Baltimore’s always been a little weird, but this creepy little museum might push it over the edge. If you’re bored with vanilla tourist destinations like the Inner Harbor, look no further than Dr. Gloom’s Crypt of Curiosities. Tucked in the back room of Protean Books & Records, the collection is a morbid tour through peculiar artifacts from around the world, as well as ghastly recreations of cryptids and characters from folklore.
The original Crypt of Curiosities was first opened in 1954 in Greencastle, Indiana by Dr. Augustus Gloom. Born in 1917, Gloom was intrigued by the strange and unusual from a very young age. His morbid interest in death customs and bizarre tribal rituals lead his fellow students at Adamson University to refer to him as “Gloomy Gus.” With this morose moniker adopted proudly, Gloom doubled down on his peculiar hobbies and began to amass the most incredible collection of outlandish artifacts in the continental United States.
While Dr. Gloom worked toward his PhD in Archeology, his sister Beatrice attended to the daily operations of the museum. It remained in Greencastle until the spring of 1977, when Dr. Gloom was killed in a freak ferris wheel accident while on a sideshow-gaffe-buying expedition.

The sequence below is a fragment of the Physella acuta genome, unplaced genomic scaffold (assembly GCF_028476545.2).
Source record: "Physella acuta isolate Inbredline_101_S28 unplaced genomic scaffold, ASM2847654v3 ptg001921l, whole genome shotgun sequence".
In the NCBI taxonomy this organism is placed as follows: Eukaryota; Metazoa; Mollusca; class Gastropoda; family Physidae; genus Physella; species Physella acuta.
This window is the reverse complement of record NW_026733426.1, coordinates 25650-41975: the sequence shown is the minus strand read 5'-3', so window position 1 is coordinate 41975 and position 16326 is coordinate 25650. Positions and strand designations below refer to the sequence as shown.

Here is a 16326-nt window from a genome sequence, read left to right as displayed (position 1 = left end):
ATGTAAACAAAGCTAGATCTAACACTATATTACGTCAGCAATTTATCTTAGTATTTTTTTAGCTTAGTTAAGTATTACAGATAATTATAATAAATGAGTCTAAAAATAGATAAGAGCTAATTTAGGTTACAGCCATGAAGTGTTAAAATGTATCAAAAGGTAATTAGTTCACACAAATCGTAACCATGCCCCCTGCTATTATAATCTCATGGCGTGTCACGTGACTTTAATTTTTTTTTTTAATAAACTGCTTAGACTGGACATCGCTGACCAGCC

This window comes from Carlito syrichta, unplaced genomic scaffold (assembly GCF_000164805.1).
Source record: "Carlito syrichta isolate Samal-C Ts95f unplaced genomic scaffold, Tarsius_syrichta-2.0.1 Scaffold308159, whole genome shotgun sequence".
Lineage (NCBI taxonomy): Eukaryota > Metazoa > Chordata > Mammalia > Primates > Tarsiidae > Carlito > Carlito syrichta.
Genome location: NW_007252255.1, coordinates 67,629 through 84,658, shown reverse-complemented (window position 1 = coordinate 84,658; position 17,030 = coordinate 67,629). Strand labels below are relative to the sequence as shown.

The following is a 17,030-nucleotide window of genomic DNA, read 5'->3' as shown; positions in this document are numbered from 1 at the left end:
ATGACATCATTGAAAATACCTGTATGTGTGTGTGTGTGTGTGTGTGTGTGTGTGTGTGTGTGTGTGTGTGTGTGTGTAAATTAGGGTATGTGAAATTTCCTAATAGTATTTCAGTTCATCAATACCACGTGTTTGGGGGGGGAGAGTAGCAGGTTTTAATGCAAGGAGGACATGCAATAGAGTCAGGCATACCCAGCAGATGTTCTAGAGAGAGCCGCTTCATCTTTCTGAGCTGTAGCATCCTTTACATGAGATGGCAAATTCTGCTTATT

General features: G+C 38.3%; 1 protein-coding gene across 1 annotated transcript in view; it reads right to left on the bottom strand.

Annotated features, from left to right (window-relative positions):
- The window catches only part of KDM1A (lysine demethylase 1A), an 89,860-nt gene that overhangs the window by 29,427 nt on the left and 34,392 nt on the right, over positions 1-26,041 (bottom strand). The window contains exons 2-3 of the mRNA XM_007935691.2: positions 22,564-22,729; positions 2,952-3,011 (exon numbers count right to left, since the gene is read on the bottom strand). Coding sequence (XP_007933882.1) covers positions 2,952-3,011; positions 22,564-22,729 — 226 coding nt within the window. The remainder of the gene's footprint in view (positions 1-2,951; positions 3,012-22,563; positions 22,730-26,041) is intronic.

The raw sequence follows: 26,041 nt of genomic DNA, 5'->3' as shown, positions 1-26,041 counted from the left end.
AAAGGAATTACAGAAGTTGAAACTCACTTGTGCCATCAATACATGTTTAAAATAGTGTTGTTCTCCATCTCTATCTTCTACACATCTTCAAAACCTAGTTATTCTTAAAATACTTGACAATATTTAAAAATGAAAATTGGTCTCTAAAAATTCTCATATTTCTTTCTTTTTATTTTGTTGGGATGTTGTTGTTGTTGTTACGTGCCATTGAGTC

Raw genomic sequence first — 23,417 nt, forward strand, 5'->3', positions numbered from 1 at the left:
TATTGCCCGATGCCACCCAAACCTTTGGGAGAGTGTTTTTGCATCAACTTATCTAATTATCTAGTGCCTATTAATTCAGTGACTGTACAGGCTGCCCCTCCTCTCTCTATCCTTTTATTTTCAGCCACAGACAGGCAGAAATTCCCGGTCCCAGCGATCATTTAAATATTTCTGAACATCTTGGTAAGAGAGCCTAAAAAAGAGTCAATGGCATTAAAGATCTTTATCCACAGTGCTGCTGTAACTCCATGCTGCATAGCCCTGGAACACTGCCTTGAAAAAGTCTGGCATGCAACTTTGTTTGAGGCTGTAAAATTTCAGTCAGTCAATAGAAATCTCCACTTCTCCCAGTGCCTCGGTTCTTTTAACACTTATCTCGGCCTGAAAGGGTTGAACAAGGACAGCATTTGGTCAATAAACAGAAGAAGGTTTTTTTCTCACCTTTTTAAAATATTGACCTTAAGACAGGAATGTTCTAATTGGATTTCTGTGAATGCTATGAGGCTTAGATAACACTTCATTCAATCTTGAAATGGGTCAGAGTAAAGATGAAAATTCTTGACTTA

Beatrice Gloom sold the entire collection to the public library of Elm Buff, Alabama. The collection stayed in storage for a decade when it was purchased by notable cryptozoology enthusiast, Geena “Mean Geen” Bartolli. She converted her garage into what would become the modern Crypt of Curiosities. For decades, she gave small-group tours to eager visitors from around the world.
In the winter of 2015, Bartolli met the current curator, horror filmmaker Chris LaMartina. Impressed by his motion picture, Call Girl of Cthulhu and his clearly Sicilian surname, she asked if he would be interested in maintaining the museum upon her retirement. LaMartina agreed on the condition that he could relocate the museum to his hometown of Baltimore, where the fourth incarnation of the beloved Crypt of Curiosities is located today.